Although he has made tremendous progress, Kendrick is not able to dress himself or groom himself.

Jackson said he also has to be very cognitive that Kendrick does not understand danger.

Kendrick’s diet is also very limited.

He usually has a grilled cheese sandwich for lunch, and chicken nuggets and french fries for dinner.

When the family is hosting or attending gatherings, Jackson said he has to make sure he has something for Kendrick to eat.

Jackson said he has encountered some misconceptions about autism.

“Just because they know one person with autism, they think they’re all the same,” Jackson said. “It’s not cookie-cutter.”

Kendrick’s diagnosis is not as severe as others, but he still has many challenges.

He’s able to identify days of the week, but doesn’t understand the concept of time.

Jackson said his son also lacks patience and struggles with emotional regulation.

“Sometimes we’ll go through a cycle of emotions in 30 minutes,” Jackson said.

Fortunately, Kendrick expresses his emotions.

“He’ll say Kendrick sad, or Kendrick tired, or Kendrick nervous,” Jackson shared. “We try to avoid things that make him sad.”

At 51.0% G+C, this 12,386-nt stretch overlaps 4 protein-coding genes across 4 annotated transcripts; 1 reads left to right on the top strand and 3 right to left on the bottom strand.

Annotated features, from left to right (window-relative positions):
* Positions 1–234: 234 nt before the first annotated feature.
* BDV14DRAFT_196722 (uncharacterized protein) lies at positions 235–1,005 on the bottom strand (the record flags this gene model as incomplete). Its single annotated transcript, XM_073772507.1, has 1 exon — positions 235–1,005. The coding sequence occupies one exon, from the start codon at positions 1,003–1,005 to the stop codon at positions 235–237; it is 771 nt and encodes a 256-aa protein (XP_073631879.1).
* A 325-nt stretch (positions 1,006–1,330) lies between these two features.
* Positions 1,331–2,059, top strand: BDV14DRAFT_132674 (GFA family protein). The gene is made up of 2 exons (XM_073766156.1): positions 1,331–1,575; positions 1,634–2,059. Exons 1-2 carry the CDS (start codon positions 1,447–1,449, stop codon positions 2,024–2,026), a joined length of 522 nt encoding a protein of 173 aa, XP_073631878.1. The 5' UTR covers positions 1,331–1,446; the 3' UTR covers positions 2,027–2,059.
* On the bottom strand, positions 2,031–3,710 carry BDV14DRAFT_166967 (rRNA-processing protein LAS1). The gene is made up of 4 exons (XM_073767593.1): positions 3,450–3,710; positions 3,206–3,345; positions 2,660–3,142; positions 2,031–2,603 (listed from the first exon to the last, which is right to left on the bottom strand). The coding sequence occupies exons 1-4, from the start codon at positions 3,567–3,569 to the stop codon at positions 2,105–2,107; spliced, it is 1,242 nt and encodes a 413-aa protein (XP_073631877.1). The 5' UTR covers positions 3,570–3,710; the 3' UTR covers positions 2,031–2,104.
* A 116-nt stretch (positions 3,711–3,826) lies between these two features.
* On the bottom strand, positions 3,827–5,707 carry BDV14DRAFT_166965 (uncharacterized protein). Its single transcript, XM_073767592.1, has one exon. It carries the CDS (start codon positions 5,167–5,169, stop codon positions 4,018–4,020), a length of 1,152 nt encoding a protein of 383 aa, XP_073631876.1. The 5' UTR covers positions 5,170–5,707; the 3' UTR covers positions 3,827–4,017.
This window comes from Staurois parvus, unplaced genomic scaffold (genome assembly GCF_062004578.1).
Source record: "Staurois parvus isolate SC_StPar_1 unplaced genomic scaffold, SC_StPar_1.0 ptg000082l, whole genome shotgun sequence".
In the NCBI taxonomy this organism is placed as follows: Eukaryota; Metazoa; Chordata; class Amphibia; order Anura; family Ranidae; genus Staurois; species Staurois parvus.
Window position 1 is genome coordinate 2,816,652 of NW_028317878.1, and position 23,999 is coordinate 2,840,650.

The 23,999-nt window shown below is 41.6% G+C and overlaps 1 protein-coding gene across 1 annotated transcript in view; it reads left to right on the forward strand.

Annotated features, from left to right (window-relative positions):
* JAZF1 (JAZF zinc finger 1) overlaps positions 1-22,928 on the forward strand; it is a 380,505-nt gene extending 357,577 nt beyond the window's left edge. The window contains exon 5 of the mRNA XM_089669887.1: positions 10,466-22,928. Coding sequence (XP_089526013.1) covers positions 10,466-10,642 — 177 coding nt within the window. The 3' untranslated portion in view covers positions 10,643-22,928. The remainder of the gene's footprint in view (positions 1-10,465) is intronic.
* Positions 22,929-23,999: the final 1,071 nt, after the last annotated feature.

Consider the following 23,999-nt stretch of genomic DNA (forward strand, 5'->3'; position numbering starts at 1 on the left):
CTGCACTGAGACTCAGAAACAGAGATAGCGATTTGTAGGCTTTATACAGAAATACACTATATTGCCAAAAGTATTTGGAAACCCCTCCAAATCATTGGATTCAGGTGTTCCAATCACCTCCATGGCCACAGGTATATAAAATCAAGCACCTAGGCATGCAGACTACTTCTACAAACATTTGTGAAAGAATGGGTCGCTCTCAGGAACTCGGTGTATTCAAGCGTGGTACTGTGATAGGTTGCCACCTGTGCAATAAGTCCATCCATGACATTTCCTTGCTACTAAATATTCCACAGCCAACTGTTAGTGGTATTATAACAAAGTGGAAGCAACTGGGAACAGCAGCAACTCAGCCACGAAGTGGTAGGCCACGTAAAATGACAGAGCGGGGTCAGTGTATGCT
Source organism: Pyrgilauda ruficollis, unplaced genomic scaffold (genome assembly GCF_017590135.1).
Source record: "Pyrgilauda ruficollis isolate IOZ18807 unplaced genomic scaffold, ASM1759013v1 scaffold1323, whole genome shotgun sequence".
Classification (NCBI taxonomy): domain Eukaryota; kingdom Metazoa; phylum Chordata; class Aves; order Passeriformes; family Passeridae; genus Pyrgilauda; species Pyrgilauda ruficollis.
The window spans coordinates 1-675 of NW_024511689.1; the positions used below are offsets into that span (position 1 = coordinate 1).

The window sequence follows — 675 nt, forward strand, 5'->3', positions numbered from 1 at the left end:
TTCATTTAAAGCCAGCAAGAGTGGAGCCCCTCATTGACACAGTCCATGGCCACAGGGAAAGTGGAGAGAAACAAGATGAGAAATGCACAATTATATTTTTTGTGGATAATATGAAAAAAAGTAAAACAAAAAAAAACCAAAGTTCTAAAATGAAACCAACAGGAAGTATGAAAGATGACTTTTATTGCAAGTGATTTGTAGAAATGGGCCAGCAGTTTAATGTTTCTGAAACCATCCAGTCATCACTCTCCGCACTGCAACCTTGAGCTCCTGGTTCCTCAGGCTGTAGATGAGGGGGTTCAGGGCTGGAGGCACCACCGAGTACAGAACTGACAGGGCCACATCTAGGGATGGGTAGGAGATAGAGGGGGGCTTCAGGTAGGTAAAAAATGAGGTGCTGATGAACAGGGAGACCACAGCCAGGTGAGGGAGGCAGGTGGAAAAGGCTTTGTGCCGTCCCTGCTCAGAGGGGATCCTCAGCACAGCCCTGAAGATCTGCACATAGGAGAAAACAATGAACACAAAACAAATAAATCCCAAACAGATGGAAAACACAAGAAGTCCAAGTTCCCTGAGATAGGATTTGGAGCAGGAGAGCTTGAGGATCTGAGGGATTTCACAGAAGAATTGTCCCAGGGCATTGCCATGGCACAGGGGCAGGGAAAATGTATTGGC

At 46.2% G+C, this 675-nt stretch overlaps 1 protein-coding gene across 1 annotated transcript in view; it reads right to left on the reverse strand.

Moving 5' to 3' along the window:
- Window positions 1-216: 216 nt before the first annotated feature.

Jackson said some people on the autism spectrum have the ability to do things above and beyond a neurotypical person’s capabilities.

For instance, he said Kendrick has a remarkable memory.

“He has great recall,” Jackson said. “It’s one of his greatest strengths.”

Kendrick also likes to organize items in numerical order, alphabetical order, or by color coordination, which is another sign of autism.

Jackson said Kendrick memorizes books that are read to him and pretends to read them. He also mimics conversations he hears on television.

Although Kendrick is verbal, his father said it isn’t “real talk.”

“A lot of things he says, I have to figure out what show did he learn that from,” Jackson said.

Nonetheless, said Kendrick’s reciprocal communication – a conversation held between two or more people – is limited.

Jackson said he is still very fortunate that Kendrick is verbal.

There was a time when he wasn’t. Jackson said he would use as little communication as possible to convey what he wanted.

Kendrick’s verbal communication improved within the last two years, his father said.

Jackson said he thinks Kendrick’s exposure to other children at school has helped.